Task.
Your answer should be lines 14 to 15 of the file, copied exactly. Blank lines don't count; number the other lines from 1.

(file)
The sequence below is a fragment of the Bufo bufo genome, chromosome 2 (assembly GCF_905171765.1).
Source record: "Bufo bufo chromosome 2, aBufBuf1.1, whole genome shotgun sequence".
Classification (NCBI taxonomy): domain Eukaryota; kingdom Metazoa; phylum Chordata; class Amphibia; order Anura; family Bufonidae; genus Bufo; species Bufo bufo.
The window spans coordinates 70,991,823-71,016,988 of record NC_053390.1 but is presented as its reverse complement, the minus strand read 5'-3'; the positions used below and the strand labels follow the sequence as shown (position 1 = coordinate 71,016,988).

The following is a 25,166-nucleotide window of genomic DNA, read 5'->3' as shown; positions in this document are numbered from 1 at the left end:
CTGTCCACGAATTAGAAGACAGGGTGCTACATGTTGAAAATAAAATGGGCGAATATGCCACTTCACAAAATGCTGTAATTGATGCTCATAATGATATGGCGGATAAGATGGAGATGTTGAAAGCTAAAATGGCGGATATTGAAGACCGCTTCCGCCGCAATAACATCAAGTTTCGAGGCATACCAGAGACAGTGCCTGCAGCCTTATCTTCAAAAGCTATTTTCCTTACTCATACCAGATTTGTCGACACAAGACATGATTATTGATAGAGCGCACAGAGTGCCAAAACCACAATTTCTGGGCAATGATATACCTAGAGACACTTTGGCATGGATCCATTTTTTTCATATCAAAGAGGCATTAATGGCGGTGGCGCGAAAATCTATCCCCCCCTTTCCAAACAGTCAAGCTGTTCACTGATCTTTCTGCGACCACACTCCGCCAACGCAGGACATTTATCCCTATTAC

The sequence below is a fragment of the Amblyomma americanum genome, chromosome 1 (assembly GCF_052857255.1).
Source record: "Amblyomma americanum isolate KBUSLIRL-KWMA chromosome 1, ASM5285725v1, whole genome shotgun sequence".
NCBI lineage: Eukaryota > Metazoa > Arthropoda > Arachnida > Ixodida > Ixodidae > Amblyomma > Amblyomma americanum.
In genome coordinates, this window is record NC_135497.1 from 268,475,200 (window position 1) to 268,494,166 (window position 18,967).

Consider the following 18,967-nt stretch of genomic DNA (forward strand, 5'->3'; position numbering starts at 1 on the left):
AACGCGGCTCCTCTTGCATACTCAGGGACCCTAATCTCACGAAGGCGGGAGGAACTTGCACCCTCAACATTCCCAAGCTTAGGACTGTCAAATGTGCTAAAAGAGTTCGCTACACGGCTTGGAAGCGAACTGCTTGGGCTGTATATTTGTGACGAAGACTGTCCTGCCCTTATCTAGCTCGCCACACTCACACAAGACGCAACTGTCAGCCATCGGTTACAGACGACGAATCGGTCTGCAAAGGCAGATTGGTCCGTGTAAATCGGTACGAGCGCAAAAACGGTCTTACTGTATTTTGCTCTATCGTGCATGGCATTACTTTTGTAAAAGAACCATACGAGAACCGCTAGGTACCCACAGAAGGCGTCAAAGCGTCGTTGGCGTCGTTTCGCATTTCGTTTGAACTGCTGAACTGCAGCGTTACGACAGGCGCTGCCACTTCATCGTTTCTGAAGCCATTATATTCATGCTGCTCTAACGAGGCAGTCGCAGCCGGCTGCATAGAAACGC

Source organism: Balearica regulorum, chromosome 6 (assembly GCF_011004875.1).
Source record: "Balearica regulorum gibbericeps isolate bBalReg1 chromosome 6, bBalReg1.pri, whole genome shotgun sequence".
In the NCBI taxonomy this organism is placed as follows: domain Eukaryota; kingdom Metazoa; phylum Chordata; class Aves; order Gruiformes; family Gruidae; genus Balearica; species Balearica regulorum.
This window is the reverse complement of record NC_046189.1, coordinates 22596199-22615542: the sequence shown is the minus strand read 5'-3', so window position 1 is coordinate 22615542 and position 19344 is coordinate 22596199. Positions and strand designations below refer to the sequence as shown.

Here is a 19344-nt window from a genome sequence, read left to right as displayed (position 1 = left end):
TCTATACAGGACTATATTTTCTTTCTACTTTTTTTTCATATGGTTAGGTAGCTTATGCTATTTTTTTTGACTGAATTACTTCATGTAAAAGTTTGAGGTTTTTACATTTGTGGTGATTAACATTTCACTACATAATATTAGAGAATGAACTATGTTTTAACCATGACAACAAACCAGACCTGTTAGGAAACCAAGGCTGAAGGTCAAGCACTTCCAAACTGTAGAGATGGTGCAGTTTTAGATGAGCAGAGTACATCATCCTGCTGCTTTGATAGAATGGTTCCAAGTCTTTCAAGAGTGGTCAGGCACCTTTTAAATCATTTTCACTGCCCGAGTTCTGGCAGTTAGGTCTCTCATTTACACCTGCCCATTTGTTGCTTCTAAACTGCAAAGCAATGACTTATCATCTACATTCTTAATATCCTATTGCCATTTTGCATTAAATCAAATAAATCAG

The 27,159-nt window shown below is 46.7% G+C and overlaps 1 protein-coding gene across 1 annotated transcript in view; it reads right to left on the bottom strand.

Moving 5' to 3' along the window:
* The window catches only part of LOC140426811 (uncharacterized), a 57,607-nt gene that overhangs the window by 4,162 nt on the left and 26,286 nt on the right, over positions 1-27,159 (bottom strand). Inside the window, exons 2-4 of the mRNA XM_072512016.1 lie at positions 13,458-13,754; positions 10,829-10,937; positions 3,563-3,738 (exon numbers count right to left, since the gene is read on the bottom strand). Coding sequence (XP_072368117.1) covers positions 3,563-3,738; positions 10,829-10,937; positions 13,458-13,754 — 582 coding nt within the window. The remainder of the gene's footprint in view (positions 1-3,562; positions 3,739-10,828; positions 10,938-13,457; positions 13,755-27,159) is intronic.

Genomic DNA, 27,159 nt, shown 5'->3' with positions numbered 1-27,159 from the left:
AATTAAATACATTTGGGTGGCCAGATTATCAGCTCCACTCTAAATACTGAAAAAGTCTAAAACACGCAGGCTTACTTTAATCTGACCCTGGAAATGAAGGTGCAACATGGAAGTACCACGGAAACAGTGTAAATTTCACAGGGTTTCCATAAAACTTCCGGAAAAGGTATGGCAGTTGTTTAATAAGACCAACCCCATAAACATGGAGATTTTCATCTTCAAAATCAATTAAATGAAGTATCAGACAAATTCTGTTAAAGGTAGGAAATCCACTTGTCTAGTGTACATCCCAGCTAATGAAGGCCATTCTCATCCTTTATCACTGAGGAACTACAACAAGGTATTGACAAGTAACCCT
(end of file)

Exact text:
Source record: "Balearica regulorum gibbericeps isolate bBalReg1 chromosome 6, bBalReg1.pri, whole genome shotgun sequence".
In the NCBI taxonomy this organism is placed as follows: domain Eukaryota; kingdom Metazoa; phylum Chordata; class Aves; order Gruiformes; family Gruidae; genus Balearica; species Balearica regulorum.